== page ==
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Coronary artery ectasia: etiopathogenesis, diagnosis and treatment

  • Authors: Dendramis, G.; Paleologo, C.; Lo Presti, A.; Piraino, D.; Lo Greco, V.; Grassedonio, E.; LA GRUTTA, L.; Midiri, M.; Assennato, P.; Novo, S.
  • Publication year: 2014
  • Type: Articolo in rivista (Articolo in rivista)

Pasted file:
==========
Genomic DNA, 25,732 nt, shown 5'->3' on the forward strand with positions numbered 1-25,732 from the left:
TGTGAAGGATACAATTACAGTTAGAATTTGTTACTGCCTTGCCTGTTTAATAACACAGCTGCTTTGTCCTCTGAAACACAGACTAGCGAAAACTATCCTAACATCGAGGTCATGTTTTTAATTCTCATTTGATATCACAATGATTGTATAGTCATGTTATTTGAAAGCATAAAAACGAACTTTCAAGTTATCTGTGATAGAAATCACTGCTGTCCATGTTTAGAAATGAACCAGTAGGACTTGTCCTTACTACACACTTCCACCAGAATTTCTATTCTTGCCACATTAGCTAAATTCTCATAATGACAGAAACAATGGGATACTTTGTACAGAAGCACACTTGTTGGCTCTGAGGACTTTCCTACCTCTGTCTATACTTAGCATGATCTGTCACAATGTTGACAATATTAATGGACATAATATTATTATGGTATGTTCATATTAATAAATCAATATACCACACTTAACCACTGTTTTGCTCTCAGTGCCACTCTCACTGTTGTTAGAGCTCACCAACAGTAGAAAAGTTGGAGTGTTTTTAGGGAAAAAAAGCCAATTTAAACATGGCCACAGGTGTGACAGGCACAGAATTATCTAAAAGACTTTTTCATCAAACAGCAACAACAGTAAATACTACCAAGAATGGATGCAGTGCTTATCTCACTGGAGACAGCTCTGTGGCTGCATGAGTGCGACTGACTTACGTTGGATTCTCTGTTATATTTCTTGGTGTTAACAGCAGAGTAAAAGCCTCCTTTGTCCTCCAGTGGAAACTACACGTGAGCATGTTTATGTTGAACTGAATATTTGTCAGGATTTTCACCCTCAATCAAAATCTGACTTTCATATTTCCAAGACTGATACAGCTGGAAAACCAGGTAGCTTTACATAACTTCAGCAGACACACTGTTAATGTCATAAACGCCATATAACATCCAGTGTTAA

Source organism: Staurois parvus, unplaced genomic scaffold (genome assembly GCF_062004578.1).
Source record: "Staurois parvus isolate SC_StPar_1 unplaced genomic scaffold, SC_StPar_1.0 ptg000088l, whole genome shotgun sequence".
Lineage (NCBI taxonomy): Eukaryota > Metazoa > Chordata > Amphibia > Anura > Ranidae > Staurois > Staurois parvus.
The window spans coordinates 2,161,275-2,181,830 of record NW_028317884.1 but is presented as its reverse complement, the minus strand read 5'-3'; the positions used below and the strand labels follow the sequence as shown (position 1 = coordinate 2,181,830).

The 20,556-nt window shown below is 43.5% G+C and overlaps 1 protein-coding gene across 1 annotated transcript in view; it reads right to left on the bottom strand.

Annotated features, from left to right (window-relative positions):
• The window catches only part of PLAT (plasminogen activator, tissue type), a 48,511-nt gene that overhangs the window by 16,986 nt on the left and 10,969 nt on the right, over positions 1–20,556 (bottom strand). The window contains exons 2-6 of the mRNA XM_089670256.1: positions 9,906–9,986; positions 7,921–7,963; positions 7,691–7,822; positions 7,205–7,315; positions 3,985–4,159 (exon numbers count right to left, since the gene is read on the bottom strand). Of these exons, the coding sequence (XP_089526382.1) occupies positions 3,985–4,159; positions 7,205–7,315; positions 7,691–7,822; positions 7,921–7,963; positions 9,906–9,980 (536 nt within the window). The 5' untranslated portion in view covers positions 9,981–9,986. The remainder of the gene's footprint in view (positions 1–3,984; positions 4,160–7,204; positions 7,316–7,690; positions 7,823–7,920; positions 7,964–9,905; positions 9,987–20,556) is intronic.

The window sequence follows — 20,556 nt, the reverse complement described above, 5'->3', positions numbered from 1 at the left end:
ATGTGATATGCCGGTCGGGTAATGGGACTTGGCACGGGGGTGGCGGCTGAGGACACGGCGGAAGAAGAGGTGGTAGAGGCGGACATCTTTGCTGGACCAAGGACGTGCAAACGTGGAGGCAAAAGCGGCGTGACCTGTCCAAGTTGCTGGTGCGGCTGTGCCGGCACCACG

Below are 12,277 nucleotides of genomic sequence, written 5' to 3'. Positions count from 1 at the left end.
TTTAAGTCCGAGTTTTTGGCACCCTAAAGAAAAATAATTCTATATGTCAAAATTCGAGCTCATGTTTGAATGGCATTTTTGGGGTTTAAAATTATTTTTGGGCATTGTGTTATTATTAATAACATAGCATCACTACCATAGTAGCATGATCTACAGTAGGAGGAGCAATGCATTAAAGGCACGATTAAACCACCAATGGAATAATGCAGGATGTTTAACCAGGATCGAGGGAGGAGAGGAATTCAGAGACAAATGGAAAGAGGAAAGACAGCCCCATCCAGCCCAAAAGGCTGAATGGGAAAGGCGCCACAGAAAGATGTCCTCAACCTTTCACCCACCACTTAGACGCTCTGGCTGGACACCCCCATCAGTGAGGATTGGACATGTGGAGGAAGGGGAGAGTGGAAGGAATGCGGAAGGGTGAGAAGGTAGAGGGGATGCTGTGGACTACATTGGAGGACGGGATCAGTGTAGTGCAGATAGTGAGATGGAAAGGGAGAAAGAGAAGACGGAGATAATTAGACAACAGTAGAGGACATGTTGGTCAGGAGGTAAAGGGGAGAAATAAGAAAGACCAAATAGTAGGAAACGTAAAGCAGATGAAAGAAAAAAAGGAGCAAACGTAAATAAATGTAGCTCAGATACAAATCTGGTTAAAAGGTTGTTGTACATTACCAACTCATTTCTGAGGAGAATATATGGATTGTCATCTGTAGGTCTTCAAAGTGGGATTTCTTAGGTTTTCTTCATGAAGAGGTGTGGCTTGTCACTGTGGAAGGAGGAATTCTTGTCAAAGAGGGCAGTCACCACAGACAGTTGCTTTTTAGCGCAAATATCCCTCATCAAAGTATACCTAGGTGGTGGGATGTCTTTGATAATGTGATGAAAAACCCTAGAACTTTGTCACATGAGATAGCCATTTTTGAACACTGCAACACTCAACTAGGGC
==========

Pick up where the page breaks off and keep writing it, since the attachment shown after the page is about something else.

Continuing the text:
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Coronary ectasia is a dilation of coronary arteries, angiographically defined if the diameter of the artery is ≥1.5 times greater than that of the intact adjacent vascular segment. An association has been found between coronary artery ectasia and a broad spectrum of different diseases, first of all atherosclerotic coronary artery disease. The mechanisms that determine the abnormal dilatation of the vascular lumen and the etiology of coronary artery ectasia are still poorly understood. Various hypotheses have been formulated over the time, the most accredited between these recognizes as main responsible an uncontrolled activity of a particular family of enzymes that degrade the extracellular matrix, the metalloproteinases. This exaggerated activity can be due to an increase in the absolute sense of these enzymes and/or a reduction in the levels of their natural specific inhibitors. Coronary ectasia may have a variable clinical presentation. It is often an occasional finding detected at coronary angiography or following the occurrence of atypical chest pain, stable angina or even acute coronary syndrome. The frequent coexistence of coronary artery ectasia and atherosclerotic coronary artery disease and their common histopathological features have led to hypothesize that coronary ectasia may represent a variant of atherosclerosis. However, some significant differences between these two diseases leave open the hypothesis that coronary artery ectasia may be a pathological entity per se.